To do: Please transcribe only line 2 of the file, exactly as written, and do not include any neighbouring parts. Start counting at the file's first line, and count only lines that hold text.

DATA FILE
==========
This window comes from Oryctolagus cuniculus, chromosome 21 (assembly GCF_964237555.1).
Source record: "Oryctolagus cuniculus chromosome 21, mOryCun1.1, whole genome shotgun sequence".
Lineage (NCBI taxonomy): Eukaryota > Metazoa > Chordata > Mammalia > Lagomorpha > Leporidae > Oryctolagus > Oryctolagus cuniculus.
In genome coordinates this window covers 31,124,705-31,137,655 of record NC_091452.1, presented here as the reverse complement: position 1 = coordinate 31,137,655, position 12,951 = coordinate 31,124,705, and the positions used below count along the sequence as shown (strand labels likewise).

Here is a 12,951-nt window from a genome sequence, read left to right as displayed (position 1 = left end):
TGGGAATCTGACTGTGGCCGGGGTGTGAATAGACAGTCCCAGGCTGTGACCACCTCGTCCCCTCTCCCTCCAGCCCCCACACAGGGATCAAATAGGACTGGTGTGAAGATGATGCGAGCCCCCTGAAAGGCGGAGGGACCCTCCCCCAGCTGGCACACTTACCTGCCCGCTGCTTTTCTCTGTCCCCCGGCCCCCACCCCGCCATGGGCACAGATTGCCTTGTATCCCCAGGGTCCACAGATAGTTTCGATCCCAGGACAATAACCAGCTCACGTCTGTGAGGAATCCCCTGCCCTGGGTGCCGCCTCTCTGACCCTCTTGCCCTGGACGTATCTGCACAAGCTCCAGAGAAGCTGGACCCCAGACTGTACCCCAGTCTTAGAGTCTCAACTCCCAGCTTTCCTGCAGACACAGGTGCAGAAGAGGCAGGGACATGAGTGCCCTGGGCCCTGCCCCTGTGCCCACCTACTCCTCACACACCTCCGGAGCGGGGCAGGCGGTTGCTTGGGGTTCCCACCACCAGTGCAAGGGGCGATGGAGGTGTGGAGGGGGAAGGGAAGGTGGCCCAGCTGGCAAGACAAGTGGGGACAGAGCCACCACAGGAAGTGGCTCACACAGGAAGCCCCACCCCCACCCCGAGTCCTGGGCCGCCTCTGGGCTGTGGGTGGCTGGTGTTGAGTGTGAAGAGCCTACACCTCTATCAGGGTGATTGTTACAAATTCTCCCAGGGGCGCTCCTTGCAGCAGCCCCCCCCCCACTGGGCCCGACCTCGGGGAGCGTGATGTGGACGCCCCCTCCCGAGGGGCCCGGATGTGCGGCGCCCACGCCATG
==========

Source record: "Oryctolagus cuniculus chromosome 21, mOryCun1.1, whole genome shotgun sequence".